In recent days, a proposal for extended producer responsibility was sidelined in New York, and Iowa lawmakers sat deadlocked over legislation to update the bottle bill.
New York’s EPR bill cut from budget
A plan for an extended producer responsibility (EPR) program for packaging was not included in New York’s final state budget, despite the governor’s support.
There are still two standalone EPR bills alive in the legislature this year, with one yet to be introduced, according to a report in WasteDive. New York’s EPR bills have been a focus in the recycling world this year.
Gov. Kathy Hochul included an EPR plan in her executive budget this year, after calling for New York to require “producers, not taxpayers, to cover the cost of recycling” in her January State of the State address. Hochul’s recommendation was supported by the Association of Plastic Recyclers and some other recycling stakeholders (APR owns Resource Recycling, Inc.).
However, her EPR policy was criticized by others. Over 160 organizations sent a letter to legislative leaders asking them to reject the proposal and instead embrace an alternative EPR plan and an expansion of the state’s bottle deposit program.
“Those familiar with the process believe EPR didn’t make it to the final budget because of a mix of pushback from numerous groups, the complexity of the EPR proposal offered and the fact that lawmakers were focused on more high-profile issues in the budget, such as bail reform,” WasteDive reported.
Hochul’s blueprint for her EPR plan, S.1185C, which was sponsored by state Sen. Todd Kaminsky, is still alive in the legislature. Assembly member Steve Englebright also plans to introduce an EPR bill that includes language to reduce packaging and set minimum recycling standards, the WasteDive article noted.
Iowa bottle deposit bill at impasse
Meanwhile, a bill to overhaul Iowa’s bottle deposit system has stalled, and some lawmakers say the entire deposit system program may be repealed next year if the deadlock continues, according to the Iowa Capital Dispatch newspaper.
Rep. Brian Lohse, R-Bondurant, said in an Iowa Public Radio interview that he’s wanted to repeal the bottle bill for four years.
“I think at some point, we have to do something,” Lohse said. “I would like to try to fix it, but if we can’t fix it, this thing is going to implode on itself. It’s just time to repeal it.”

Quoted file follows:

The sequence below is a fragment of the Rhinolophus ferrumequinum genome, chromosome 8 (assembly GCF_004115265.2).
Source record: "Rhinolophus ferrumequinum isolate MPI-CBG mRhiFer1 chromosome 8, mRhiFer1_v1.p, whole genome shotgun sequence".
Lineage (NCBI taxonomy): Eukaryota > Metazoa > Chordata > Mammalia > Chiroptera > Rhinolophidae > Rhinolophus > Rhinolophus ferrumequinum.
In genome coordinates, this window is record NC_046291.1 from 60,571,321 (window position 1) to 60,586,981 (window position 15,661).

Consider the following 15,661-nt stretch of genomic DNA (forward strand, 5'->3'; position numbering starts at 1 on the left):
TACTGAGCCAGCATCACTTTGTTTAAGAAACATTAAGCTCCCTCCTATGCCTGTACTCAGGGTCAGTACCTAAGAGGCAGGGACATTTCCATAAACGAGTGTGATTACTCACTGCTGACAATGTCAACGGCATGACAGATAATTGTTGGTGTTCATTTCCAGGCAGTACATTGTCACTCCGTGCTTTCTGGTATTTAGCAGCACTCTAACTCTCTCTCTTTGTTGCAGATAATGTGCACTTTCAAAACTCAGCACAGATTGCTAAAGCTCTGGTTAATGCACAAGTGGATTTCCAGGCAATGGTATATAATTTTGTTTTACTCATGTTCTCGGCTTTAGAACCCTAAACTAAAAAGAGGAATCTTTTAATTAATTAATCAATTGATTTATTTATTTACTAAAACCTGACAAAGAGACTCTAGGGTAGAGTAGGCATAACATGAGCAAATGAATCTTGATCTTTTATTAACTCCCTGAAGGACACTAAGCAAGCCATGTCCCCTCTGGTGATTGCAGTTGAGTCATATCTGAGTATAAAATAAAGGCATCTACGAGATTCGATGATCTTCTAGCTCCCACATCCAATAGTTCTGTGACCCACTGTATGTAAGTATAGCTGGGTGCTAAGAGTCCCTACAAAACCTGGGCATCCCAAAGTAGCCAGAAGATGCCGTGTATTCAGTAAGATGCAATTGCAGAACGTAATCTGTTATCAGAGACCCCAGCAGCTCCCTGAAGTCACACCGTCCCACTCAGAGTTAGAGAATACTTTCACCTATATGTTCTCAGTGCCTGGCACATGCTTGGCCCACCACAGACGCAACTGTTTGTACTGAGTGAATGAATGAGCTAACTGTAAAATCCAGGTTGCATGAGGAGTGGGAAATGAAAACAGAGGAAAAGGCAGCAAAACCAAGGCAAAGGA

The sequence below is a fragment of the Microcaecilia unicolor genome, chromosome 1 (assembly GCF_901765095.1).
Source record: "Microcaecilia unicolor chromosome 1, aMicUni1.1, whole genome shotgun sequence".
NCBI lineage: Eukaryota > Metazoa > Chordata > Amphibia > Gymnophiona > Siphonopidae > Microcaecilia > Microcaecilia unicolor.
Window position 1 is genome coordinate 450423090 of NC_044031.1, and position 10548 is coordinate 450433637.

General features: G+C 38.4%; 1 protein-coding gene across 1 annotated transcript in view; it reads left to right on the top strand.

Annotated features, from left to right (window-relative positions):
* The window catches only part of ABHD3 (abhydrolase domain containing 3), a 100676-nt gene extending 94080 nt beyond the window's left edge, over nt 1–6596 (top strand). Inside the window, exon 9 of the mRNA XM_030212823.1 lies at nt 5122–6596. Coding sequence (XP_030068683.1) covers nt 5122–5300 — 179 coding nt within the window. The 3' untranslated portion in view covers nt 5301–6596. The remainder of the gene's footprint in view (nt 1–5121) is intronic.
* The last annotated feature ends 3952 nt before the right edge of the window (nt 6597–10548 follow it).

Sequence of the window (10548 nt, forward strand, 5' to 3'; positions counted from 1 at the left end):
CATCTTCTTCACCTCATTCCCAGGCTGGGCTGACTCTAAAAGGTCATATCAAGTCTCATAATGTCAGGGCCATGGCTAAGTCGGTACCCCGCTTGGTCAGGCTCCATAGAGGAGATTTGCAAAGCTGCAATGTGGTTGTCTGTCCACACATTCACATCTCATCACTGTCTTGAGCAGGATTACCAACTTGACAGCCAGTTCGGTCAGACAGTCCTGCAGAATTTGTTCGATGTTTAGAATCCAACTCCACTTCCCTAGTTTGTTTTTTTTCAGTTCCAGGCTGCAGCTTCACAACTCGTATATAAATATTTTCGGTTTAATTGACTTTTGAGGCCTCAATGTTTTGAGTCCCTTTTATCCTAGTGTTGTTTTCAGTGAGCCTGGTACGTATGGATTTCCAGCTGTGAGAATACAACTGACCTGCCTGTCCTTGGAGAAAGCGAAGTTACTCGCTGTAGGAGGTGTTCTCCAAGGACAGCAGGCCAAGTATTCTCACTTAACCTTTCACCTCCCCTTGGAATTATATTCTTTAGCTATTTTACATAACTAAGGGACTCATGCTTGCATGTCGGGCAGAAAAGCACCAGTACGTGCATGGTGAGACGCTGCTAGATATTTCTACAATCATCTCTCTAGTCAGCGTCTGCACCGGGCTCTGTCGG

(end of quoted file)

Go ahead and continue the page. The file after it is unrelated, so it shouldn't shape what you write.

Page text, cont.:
The battle over how to update the decades-old law comes as more industry groups and researchers have said bottle bills are needed to generate a greater supply of recyclables needed to meet public and private recycled-content goals.
In late March, Senate lawmakers passed their proposal, Senate File 2378, on a 31-18 vote. All but one Republican voted yes, with Democrats voting no. The House has its own bill, which has been introduced but not yet debated. Now, lawmakers are meeting to reconcile the two bills, according to the Iowa Capital Dispatch, but it remains unclear if that work will be completed before the end of this session.
The current deposit law allows people to return cans and bottles to grocery stores and other retailers to get back a 5-cent deposit.
Both proposed bills would direct more money to struggling redemption centers, which currently get a 1-cent handling fee. The House bill would increase the fee to 2 cents, and the Senate would increase it to 3 cents.
However, both bills would also allow retailers to opt out of redeeming bottles and cans, which detractors have said would reduce access for many people.
In the Iowa Capital Dispatch story, Brad Epperly, lobbyist for the Iowa Grocery Industry Association, said “the grocery industry has always supported repeal” as an issue of food safety.
A poll of Iowa’s active registered voters conducted by Selzer & Co. found that 84% of respondents said they believe the bottle bill program has been good for Iowa and 86% favored expanding the number of places bottles and cans can be returned.
According to the poll, 72% favored increasing the 1-cent handling fee for redemption centers and stores, while 71% supported expanding the law to include plastic bottles for water and sports drinks.
Elizabeth Mackenzie, president of the Iowa Recycling Association, told the Iowa Capital Dispatch it’s “disheartening that legislators would threaten to do away with something that most Iowans support simply because they can’t agree on how to improve it.”
“The bottle bill is several decades old and does need modification so that it can continue to serve its purpose of keeping Iowa clean, but repealing it is not the answer,” Mackenzie said.
The Iowa Recycling Association suggested three fixes for the state’s deposit system: increasing the handling fee for all points of redemption to 3 cents; updating enforcement efforts against those who break the law by turning away eligible containers; and requiring retailers to continue redemption programs.
A version of this story appeared in Resource Recycling on April 12.
More stories about EPR/stewardship
- What’s the right role for chemical recycling?
- What are current policy priorities at national and state levels?
- In My Opinion: EPR takeaways from OECD meeting